It started as a simple search on Craigslist for a kayak and ended up as a minor obsession. Four years after seeing that first teardrop trailer (in the background of the picture of the kayak on Craigslist) I still don't own a kayak, but I am the proud owner of my own teardrop trailer.
Maybe my first introduction to these little trailers wouldn't have been so fascinating to me had my wife and I not spent three long months living out of the back of our pickup truck and sleeping in a tent during a cross country road trip in 2000. With that experience - at times comfortable, but often damp, dirty, cramped, hot, or some combination of these- I was on the lookout for a solution to some of that discomfort for future road trips. For the record, I would never even entertain owning a "modern" RV, trailer, tent trailer, or toyhauler- they're too big, too ugly and generally intrude on the whole concept of staying small and mobile to get off the beaten path while on a road trip. We even looked at Volkswagon Vanagons, a conversion van, and even a minivan or two, but like most things, they did most everthing, but did nothing very well. To get what we wanted, we knew that you had to be able to seperate the vehicle from the living quarters, so that each could do its respective thing and then go back to their corner when the bell rang.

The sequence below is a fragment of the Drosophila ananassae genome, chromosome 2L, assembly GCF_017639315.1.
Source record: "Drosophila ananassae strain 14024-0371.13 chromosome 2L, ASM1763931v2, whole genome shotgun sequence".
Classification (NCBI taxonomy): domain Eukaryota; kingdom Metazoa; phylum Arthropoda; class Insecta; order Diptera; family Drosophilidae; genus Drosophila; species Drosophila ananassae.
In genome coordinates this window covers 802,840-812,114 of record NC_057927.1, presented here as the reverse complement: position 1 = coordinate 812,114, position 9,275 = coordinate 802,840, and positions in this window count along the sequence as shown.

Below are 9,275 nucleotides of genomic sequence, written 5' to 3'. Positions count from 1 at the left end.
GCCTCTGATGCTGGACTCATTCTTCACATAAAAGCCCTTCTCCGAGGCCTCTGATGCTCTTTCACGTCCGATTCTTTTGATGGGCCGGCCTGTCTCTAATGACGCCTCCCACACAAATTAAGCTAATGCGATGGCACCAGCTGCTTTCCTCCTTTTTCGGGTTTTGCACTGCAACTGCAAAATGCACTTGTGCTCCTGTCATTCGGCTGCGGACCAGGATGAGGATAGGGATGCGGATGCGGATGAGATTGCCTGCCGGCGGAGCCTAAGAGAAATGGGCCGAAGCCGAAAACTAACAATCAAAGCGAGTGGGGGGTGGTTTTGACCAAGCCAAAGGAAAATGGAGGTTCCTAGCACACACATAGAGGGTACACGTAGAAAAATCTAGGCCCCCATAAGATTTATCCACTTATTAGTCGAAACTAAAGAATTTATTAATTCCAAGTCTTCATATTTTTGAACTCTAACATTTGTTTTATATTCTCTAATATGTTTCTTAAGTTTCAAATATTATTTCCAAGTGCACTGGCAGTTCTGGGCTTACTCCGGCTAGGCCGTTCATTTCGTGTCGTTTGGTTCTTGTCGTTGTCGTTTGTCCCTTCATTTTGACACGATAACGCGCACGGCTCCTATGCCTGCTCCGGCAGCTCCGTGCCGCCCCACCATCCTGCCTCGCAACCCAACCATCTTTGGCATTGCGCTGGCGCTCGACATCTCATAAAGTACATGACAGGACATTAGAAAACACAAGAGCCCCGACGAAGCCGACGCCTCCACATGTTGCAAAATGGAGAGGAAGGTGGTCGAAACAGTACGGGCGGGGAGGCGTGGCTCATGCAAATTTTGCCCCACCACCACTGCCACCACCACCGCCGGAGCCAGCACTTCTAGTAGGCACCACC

Fast forward - I find two main "manufacturers" of teardrop trailers and settled on one (Camp-Inn trailers in Wisconsin) and started budgeting with my wife to buy one and somewhere in the conversation I uttered the always very dangerous phrase, "you know, I could probably built that for half what it costs to buy it" - insert here: air raid siren, flashing STOP light, old video footage of trains coliding head on, etc... And my wife DID NOT STOP ME RIGHT THEN AND THERE.
I found a great online forum of people who had built teardrop trailers (www.mikenchell.com/forums) and digested as much as I could. I even purchased plans from the sole purveyor (at that time) of homebuilt teardrop plans (www.kuffelcreek.com/teardrops) However, I wasn't crazy about the size, shape, or construction methods for the trailer featured in the plans. So I shelved the plans and decided that I would reverse engineer the trailer that my wife and I had been considering buying and just build a close replica of it (http://www.tinycamper.com/). What I figured would be a 6 month project took 18 months and adding in the rent on my workshop and my time (even at minimum wage) probably cost me as much as buying the thing new, but I had a ball building it (Ok- maybe not the emergency room trip when I removed half of my index fingernail with a box cutter). So enough about the What and Why; lets get to the tour....